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Analysis of the Grand Final Running Order for Eurovision 2022 Written by on May 13, 2022 | 3 Comments

With the 25 songs all set for Saturday’s Eurovision Grand Final, ESC Insight’s Ben Robertson looks at the storyline, logistics and the song progression from song 1 to song 25…and how it all may make a difference on the scoreboard.

The running order for the Eurovision Song Contest Grand Final 2022 was revealed in the early hours of Friday morning. From the Czech Republic with ‘Lights Off’ to ‘Hope’ from Estonia ending the show, this is your list.

The running order for the Eurovision Song Contest Grand Final 2022

Italy, as host country, drew position 9 in the running order back in March. Further to that the Big 5 countries and Semi Final qualifiers drew a position in either the first half (1-13) or second half (14-25) and from there the producers of the show selected the running order positions for each nation.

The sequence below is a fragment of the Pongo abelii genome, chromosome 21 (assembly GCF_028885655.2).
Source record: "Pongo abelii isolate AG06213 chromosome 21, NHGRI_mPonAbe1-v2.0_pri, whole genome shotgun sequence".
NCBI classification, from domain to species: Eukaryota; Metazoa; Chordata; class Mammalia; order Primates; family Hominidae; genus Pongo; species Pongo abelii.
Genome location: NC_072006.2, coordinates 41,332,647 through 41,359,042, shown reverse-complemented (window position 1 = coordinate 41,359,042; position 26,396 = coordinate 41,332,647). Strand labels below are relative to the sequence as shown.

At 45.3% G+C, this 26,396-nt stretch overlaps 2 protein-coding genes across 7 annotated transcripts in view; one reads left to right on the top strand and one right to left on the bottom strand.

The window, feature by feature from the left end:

This analysis will work in two parts. Firstly we will look at the story of the show and how we expect it to build narrative throughout Saturday night, before we look at the competitive analysis of those songs that are expected to compete for victory.

Classic Openings and Unconventional Combos

Topping and tailing the show with these up-tempo numbers fits in with modern Eurovision logic. The Czech entry has a stunning lights show in the arena and has been confidently performed all week in rehearsals. It is an accessible piece of Eurovision pop music that shows off the stage superbly and quickly accelerates the crowd’s energy to where it is desired. It wasn’t rocket science for the producers to open with the Semi Final Two closer.